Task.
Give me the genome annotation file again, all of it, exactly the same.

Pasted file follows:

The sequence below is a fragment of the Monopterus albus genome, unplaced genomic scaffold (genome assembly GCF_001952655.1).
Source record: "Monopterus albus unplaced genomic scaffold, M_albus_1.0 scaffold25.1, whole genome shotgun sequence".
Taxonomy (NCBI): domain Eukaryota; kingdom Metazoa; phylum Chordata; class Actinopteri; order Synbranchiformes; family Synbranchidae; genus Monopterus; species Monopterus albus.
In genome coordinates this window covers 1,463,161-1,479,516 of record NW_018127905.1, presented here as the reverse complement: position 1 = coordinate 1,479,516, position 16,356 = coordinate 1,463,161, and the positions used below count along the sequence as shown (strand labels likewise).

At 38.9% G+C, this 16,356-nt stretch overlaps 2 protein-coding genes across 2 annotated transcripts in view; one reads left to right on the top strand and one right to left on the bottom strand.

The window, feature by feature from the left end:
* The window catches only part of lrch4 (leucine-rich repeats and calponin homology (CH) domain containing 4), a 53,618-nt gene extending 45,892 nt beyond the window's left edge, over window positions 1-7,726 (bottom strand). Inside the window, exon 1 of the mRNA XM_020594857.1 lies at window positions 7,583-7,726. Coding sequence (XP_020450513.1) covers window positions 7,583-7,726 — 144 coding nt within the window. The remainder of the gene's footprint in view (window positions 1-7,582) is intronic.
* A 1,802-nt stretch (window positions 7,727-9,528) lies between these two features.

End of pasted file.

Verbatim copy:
The sequence below is a fragment of the Monopterus albus genome, unplaced genomic scaffold (genome assembly GCF_001952655.1).
Source record: "Monopterus albus unplaced genomic scaffold, M_albus_1.0 scaffold25.1, whole genome shotgun sequence".
Taxonomy (NCBI): domain Eukaryota; kingdom Metazoa; phylum Chordata; class Actinopteri; order Synbranchiformes; family Synbranchidae; genus Monopterus; species Monopterus albus.
In genome coordinates this window covers 1,463,161-1,479,516 of record NW_018127905.1, presented here as the reverse complement: position 1 = coordinate 1,479,516, position 16,356 = coordinate 1,463,161, and the positions used below count along the sequence as shown (strand labels likewise).

At 38.9% G+C, this 16,356-nt stretch overlaps 2 protein-coding genes across 2 annotated transcripts in view; one reads left to right on the top strand and one right to left on the bottom strand.

The window, feature by feature from the left end:
* The window catches only part of lrch4 (leucine-rich repeats and calponin homology (CH) domain containing 4), a 53,618-nt gene extending 45,892 nt beyond the window's left edge, over window positions 1-7,726 (bottom strand). Inside the window, exon 1 of the mRNA XM_020594857.1 lies at window positions 7,583-7,726. Coding sequence (XP_020450513.1) covers window positions 7,583-7,726 — 144 coding nt within the window. The remainder of the gene's footprint in view (window positions 1-7,582) is intronic.
* A 1,802-nt stretch (window positions 7,727-9,528) lies between these two features.